• Chris Gevertz

Better background checks = Better hiring practices

Updated: Sep 12



When hiring new employees for your business, is your employment screening and background check process the best it can be?


Background checks can't tell you who to hire, but they can potentially tell you who NOT to hire. They are a critical tool for helping employers avoid liability for negligent hiring—but navigating the myriad of federal, state, and local laws that govern such investigations can be challenging.


Why do employers typically get sued for negligent hiring? Because they knew or should have known about an employee's potential to cause harm. If you don't do background checks at all or don't do them correctly, you're likely to become the defendant in a lawsuit having to explain your hiring process.


Here are six tips that employers should keep in mind during the screening process:



1. Check for potential issues from the start.


Be sure to use an effective and compliant Employment Application as part of your hiring process. Ensure that the job applicant signs the application and release, identifies past employers and supervisors, and explains why they left past jobs or has employment gaps.


2. Use an accredited background screening company.

Not all background screening firms are created equally. The National Association of Professional Background Screeners—created the Background Screening Agency Accreditation Program (BSAAP). This agency has become a widely recognized seal of approval bringing national recognition to an employment background screening-affiliated organization for its commitment to achieving excellence through high professional standards with accountability resulting in continued institutional improvement.


Employers should ensure that the background check provider is accredited. The provider should allow a customized background check that is thorough enough to ensure the key areas that fit your business needs are covered effectively.


3. Simplify the screening process.

Make sure your screening process is streamlined. The process is generally initiated in one of the following ways:

  1. The employer sends a text or e-mail through the screening firm, which directs applicants to a website where they can fill out the necessary information.

  2. An applicant tracking system (ATS) is used to automate the recruitment and hiring process and provide hiring managers with tools to manage the process.

4. Beware of FCRA class-action lawsuits.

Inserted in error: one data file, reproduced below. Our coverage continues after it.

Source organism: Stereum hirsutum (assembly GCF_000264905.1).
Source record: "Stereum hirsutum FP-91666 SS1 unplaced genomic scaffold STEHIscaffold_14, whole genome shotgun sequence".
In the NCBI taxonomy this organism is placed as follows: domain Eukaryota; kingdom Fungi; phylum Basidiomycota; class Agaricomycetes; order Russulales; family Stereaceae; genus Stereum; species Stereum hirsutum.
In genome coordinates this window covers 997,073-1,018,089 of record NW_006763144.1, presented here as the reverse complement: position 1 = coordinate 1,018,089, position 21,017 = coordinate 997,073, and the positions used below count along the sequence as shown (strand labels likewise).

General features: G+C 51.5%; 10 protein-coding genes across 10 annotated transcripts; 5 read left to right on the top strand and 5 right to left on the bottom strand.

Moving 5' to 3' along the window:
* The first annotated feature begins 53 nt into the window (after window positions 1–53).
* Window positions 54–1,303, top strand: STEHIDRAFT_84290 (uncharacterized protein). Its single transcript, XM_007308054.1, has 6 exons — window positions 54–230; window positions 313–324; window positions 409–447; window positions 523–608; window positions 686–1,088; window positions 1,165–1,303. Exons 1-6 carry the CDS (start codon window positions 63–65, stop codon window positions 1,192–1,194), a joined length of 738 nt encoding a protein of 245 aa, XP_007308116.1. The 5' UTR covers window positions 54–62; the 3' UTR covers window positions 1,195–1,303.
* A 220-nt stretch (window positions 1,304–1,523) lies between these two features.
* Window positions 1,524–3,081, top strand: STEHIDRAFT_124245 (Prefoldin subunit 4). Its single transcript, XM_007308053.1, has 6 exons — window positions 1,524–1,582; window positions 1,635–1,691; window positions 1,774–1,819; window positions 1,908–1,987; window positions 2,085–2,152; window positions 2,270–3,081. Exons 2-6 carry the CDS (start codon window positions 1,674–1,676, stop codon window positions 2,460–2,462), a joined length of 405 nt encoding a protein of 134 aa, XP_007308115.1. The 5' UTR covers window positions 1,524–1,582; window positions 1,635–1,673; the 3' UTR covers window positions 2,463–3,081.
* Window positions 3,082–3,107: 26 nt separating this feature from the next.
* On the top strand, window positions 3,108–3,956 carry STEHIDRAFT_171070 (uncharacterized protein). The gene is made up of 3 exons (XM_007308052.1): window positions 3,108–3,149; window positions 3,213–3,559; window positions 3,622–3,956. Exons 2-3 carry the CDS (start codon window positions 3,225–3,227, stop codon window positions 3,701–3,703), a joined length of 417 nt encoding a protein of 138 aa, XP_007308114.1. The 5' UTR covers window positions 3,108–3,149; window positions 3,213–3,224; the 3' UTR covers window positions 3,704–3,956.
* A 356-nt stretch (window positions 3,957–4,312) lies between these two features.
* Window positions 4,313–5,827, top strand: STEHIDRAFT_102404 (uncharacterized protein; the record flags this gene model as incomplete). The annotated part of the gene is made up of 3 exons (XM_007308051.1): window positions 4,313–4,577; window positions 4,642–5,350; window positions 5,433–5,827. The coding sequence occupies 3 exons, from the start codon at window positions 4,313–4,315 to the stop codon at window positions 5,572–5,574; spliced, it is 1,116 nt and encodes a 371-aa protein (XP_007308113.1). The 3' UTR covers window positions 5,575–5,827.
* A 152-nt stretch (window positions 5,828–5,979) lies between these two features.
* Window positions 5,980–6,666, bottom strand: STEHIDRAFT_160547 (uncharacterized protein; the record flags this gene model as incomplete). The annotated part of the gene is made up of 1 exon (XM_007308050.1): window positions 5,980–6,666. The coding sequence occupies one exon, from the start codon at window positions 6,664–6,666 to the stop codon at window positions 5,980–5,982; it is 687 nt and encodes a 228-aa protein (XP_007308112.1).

The federal Fair Credit Reporting Act (FCRA) regulates employment screening and outlines consent, disclosure and notice requirements for employers that use third parties to conduct background checks on job applicants and employees.


FCRA compliance involves a number of steps, and many states have their own additional requirements. Class-action lawsuits involve penalties for basic FCRA violations, such as failing to use FCRA forms or providing applicants with proper notice before making an adverse decision based on the results of the investigation.


Under FCRA, claimants in a class-action lawsuit can ask for damages of $1,000 per person. Additionally, claimants commonly ask for attorney's fees, court costs, and punitive damages, which are meant to punish the employer and deter future wrongdoing.


Employers must ensure all their forms have been reviewed by human resources and legal counsel, because it's ultimately the employer's—not the screening firm's—duty to use compliant forms and processes in screening potential and even current employees.


5. Review requirements of "ban-the-box" laws.

A number of states, counties and municipalities have some form of "ban-the-box" laws that prohibit employers from asking about criminal history on job applications.

Employers in these jurisdictions must wait until a later point in the hiring process to ask.

These laws are meant to combat the stigma attached to incarceration.


6. Understand limits on credit and salary history inquiries.

One thing that employers must remember is to not use credit reports across the board in hiring decisions. Some states prohibit the use of credit reports for hiring decisions, and others have very specific rules on how employers can obtain and use such reports. Employers should be able to show the business necessity and job relevancy of credit history information.


Additionally, employers should be aware of state and local laws that ban or limit questions about salary history. Determining a new hire's pay based on prior compensation may perpetuate disparities. Navigating the hiring process and employment screening must be compliant with both local, state, and federal laws.


Hiring an HR Consultant for your business can help you avoid unnecessary steps and exposures in your hiring and screening process. Contact us today at NexTier about our HR Consulting solutions – we can help!

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